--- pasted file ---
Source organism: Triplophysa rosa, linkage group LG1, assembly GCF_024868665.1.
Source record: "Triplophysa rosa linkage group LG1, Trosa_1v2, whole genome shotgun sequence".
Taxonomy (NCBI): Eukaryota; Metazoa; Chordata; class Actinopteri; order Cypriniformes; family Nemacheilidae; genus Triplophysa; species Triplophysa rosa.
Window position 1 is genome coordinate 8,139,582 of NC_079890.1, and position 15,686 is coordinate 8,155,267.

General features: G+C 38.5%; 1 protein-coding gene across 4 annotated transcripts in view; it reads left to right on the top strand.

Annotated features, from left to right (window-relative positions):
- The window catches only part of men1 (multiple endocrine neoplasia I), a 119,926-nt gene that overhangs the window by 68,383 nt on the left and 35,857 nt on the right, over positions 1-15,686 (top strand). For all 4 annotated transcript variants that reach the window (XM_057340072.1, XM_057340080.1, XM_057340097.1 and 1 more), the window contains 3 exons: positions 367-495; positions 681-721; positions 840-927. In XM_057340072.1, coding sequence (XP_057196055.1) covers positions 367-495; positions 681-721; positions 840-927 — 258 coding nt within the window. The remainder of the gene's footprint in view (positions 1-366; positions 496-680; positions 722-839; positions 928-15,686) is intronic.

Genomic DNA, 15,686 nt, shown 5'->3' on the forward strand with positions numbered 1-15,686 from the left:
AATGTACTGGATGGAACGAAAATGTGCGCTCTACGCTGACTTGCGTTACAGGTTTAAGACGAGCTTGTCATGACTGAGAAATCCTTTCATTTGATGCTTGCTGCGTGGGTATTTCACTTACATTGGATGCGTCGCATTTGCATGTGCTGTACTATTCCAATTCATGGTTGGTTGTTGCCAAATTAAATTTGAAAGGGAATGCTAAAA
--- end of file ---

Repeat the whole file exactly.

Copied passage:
Source organism: Triplophysa rosa, linkage group LG1, assembly GCF_024868665.1.
Source record: "Triplophysa rosa linkage group LG1, Trosa_1v2, whole genome shotgun sequence".
Taxonomy (NCBI): Eukaryota; Metazoa; Chordata; class Actinopteri; order Cypriniformes; family Nemacheilidae; genus Triplophysa; species Triplophysa rosa.
Window position 1 is genome coordinate 8,139,582 of NC_079890.1, and position 15,686 is coordinate 8,155,267.

General features: G+C 38.5%; 1 protein-coding gene across 4 annotated transcripts in view; it reads left to right on the top strand.

Annotated features, from left to right (window-relative positions):
- The window catches only part of men1 (multiple endocrine neoplasia I), a 119,926-nt gene that overhangs the window by 68,383 nt on the left and 35,857 nt on the right, over positions 1-15,686 (top strand). For all 4 annotated transcript variants that reach the window (XM_057340072.1, XM_057340080.1, XM_057340097.1 and 1 more), the window contains 3 exons: positions 367-495; positions 681-721; positions 840-927. In XM_057340072.1, coding sequence (XP_057196055.1) covers positions 367-495; positions 681-721; positions 840-927 — 258 coding nt within the window. The remainder of the gene's footprint in view (positions 1-366; positions 496-680; positions 722-839; positions 928-15,686) is intronic.

Genomic DNA, 15,686 nt, shown 5'->3' on the forward strand with positions numbered 1-15,686 from the left:
AATGTACTGGATGGAACGAAAATGTGCGCTCTACGCTGACTTGCGTTACAGGTTTAAGACGAGCTTGTCATGACTGAGAAATCCTTTCATTTGATGCTTGCTGCGTGGGTATTTCACTTACATTGGATGCGTCGCATTTGCATGTGCTGTACTATTCCAATTCATGGTTGGTTGTTGCCAAATTAAATTTGAAAGGGAATGCTAAAA